London, Henry S. King & Co., 1877; Transcribed and Photographed, Carolyn Carpenter




Chapter XV:  Palazzo Vecchio della Signoria - Exterior and Tower

The Gonfalonier and priors who constituted the government of the Florentine Republic, had their first residence in a building attached to the Monastery of the Badia, or Abbey of Florence; for a short time they inhabited the Palace of the PodestÓ, or Bargello, from whence they again removed to the private dwellings of the Cerchi family, on the northern side of the Piazza della Signoria, behind the suppressed church of San Romolo.  But in times of turbulence it became necessary to provide a place of greater security for the chief magistracy of the city, and the Priors stipulated that the new palace should be enclosed by strong walls and bastions, to protect their persons from the violence of the citizens and nobles.  Arnolfo di Cambio was the architect employed, and the first edifice was, in accordance with his design, a perfect parallelogram crowned by square-shaped battlements, the sign of the Guelphic party.131
Later additions have converted the building into its present irregular shape.  The popular tradition that the unoccupied ground was once the site of the Uberti palaces which had been destroyed by the Guelphs, who decreed that no part of the new edifice should stand on ground so desecrated, is not historically true.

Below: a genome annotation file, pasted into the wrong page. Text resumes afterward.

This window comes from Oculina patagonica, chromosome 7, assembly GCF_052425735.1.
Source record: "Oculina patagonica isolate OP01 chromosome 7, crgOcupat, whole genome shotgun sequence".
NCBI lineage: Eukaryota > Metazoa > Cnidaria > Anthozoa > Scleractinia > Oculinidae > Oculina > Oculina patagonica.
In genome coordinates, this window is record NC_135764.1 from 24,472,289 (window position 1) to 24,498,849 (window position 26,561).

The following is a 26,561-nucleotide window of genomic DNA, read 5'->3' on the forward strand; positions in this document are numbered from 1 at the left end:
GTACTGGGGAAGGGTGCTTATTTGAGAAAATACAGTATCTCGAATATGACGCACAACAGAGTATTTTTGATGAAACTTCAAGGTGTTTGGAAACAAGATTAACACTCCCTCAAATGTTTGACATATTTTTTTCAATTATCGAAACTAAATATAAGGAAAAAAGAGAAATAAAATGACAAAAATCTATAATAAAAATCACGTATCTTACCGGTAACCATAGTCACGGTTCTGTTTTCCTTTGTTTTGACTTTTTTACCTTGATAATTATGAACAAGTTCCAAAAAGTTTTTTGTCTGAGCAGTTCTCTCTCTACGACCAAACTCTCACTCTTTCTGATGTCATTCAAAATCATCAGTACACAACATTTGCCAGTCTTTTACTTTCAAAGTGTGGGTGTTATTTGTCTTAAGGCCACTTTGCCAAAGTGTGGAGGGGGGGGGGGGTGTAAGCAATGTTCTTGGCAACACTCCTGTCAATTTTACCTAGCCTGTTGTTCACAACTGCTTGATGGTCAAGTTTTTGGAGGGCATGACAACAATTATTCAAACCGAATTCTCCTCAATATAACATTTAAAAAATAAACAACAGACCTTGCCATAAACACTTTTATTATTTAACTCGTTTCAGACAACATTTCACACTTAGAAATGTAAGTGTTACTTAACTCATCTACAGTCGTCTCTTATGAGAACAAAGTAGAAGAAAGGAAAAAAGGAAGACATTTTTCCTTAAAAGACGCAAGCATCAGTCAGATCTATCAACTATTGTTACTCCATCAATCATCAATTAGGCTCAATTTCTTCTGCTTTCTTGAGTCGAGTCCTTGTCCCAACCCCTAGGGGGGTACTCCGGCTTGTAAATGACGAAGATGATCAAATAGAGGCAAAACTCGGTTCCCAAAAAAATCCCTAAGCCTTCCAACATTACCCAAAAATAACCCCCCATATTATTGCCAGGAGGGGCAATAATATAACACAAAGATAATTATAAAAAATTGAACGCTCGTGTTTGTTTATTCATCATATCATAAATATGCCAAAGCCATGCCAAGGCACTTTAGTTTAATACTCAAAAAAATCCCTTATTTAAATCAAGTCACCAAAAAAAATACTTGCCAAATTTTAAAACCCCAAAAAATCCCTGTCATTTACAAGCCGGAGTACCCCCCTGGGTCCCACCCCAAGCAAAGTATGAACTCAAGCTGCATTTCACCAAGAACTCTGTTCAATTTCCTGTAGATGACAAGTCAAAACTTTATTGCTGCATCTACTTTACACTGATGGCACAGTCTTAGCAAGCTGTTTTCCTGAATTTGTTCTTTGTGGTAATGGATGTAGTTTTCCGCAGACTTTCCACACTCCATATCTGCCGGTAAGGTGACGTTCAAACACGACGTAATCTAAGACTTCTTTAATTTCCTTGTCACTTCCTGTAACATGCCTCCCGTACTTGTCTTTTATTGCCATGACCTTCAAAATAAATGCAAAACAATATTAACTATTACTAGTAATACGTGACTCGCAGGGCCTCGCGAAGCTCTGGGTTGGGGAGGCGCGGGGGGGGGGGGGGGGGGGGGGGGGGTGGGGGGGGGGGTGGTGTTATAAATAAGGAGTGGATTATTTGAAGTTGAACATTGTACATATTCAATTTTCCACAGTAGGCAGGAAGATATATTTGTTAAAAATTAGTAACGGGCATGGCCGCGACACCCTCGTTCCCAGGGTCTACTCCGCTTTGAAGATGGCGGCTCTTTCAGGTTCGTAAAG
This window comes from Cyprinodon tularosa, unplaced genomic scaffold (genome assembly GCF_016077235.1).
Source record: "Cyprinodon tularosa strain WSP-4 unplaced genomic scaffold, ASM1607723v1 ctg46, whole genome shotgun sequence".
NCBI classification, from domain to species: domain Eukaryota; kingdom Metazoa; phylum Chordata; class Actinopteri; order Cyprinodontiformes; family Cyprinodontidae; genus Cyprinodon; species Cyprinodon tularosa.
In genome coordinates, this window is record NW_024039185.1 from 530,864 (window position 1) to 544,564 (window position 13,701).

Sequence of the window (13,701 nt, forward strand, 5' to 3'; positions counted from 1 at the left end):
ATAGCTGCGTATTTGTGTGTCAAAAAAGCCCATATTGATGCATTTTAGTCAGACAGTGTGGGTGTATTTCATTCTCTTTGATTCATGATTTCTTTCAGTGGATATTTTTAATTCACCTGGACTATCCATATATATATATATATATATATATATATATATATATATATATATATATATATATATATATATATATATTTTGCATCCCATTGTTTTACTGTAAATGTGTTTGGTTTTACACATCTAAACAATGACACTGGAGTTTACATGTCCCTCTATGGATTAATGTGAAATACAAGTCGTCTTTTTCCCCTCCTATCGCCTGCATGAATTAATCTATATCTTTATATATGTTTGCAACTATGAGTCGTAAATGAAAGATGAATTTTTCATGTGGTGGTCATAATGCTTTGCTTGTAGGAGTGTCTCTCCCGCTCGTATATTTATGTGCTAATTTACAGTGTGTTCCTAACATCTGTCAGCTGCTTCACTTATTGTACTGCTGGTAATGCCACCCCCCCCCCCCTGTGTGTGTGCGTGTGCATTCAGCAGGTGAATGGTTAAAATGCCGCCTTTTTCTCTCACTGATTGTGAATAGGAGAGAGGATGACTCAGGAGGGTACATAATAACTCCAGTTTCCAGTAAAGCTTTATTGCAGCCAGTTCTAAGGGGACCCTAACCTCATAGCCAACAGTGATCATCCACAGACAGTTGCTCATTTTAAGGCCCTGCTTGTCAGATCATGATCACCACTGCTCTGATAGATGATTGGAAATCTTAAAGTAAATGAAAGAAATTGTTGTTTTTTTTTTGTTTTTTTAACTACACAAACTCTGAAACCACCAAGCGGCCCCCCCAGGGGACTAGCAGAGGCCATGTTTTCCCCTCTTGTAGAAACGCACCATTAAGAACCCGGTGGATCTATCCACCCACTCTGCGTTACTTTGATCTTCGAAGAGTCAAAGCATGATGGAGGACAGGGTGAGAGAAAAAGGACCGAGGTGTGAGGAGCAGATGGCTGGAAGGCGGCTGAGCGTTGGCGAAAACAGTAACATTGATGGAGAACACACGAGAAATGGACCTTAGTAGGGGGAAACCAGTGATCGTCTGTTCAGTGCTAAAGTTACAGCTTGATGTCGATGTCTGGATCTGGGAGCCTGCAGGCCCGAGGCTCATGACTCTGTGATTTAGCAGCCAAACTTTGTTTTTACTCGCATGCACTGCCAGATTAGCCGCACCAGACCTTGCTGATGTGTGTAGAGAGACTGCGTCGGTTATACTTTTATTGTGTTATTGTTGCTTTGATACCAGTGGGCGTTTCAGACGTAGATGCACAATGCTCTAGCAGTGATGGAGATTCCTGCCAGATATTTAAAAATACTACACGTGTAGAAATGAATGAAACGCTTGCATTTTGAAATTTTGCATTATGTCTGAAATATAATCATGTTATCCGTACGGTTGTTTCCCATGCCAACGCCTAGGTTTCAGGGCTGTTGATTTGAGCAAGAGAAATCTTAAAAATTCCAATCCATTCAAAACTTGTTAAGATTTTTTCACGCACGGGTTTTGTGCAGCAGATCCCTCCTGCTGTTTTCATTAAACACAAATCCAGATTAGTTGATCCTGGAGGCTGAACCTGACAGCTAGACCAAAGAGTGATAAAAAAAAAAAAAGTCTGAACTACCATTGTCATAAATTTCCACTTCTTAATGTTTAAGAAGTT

The southern front of the Palazzo Vecchio at first abutted on the old basilica of San Piero Scheraggio; and, in order to isolate the palace, the northern aisle of the church, which was on the site of the present Via della Ninna, was demolished in 1410.  The name of this street was derived from a chapel within the aisle, dedicated to the Madonna della Compagnia della Ninna, one of the numerous confraternities of Florence.  To the east of the Palazzo is still the Via de' Leoni, near which stood the Serragli, or Preserve for the Lions of the Republic.  Leslie, the Scotch historian, relates that, among other benefits Charlemagne conferred on Florence, was the restoration of her liberty, which the Florentines owed to the intercession of William, a brother of the king of Scotland, who accompanied the Emperor to Italy; and he adds, that the Florentine Government, as a mark of their gratitude, ordered that a certain number of lions should be maintained at the cost of the Republic, in remembrance of the country of their benefactor, the lion being the badge of Scotland:132 this was probably the more acceptable to the Florentines, as the Marzocco, or seated lion, was already the emblem of their city.